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A protestor at the Idle No More round dance at the Canadian Embassy, Washington DC. Photo: <a href="http://www.flickr.com/photos/jonathonreed/"> Jonathon Reed</a> CC <a href="http://creativecommons.org/licenses/by-nc-sa/2.0/deed.en">some rights reserved</a>
A protestor at the Idle No More round dance at the Canadian Embassy, Washington DC. Photo: Jonathon Reed CC some rights reserved

Mohawks plan march on international bridge

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A group of Mohawks is planning to march on the bridge to Canada near Massena, NY, and shut down traffic Saturday. The demonstration is a part of an indigenous rights movement that's spread across Canada.

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The Idle No More movement has spread across Canada quickly, largely via Twitter and Facebook. First Nations people have blockaded rail lines and held flash mob round dances at shopping malls during the holiday season.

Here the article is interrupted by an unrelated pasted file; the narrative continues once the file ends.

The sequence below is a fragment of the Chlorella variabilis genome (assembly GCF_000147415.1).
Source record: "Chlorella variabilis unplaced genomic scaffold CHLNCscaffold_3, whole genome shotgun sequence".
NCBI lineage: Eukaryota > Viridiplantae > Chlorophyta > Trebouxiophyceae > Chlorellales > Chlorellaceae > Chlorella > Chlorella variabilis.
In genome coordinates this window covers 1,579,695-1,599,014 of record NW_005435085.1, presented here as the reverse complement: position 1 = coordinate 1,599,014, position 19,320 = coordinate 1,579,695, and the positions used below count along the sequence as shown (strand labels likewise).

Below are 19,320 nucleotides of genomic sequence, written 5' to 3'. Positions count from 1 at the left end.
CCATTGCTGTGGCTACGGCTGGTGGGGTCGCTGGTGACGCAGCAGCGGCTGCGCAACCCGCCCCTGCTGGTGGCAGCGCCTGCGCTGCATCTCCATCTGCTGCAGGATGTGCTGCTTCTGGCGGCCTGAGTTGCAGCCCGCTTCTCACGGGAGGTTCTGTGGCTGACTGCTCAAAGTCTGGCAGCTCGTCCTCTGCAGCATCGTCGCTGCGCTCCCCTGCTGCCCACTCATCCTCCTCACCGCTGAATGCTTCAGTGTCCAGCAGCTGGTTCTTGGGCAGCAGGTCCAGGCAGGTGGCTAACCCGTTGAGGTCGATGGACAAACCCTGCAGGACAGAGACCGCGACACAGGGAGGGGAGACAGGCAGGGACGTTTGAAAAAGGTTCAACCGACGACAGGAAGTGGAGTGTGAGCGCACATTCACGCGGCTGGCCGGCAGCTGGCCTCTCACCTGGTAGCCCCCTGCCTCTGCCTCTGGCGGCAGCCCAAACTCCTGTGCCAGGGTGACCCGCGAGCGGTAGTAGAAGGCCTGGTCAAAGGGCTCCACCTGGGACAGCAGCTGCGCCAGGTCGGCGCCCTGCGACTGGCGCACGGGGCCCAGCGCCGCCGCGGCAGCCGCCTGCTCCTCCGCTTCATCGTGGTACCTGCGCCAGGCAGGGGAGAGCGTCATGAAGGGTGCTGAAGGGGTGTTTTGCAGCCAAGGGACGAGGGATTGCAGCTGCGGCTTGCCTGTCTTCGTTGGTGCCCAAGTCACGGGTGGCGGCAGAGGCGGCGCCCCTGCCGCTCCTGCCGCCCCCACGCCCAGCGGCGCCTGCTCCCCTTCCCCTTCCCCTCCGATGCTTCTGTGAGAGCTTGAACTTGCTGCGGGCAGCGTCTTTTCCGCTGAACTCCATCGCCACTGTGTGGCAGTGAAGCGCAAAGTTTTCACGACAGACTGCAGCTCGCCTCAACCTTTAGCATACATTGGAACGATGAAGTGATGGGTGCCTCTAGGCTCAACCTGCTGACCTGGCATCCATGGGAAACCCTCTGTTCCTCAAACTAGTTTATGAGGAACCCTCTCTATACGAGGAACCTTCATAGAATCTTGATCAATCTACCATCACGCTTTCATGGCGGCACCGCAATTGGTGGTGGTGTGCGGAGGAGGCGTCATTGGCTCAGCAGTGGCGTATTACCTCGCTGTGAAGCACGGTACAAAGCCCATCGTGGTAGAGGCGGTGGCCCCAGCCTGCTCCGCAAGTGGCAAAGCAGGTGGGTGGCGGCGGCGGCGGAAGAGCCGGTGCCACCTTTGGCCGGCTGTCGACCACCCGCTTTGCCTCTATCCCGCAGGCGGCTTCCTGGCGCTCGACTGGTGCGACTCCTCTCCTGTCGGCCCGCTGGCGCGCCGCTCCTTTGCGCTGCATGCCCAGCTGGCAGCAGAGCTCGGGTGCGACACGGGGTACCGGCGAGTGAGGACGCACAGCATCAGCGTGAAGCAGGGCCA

They're protesting a bill by Prime Minister Stephen Harper's government, known as omnibus bill C-45. Many First Nation people say it violates treaty and aboriginal rights in the Canadian constitution.

Saturday at 10:00 a.m., people from Akwesasne are gathering on the U.S. side of the bridge to Canada. Organizer Jose Verdugo says they plan to walk across the bridge to Cornwall Island and eventually to Canadian customs in Cornwall. State police in Massena say they're aware of the march.

I spoke with Verdugo via a Facebook chat because he says he doesn't have a phone. He says the march is peaceful - a chance for aboriginal people to "come together as one".

Verdugo says he believes the marchers will halt traffic while they're walking on the bridge. The demonstration will take place at the same time as another at the Peace Bridge between Buffalo and Fort Erie, Ontario.

A St. Regis Mohawk Tribe spokesman said the tribe has no comment. A call to the council governing the Canadian side of Akwesasne wasn't returned.

 

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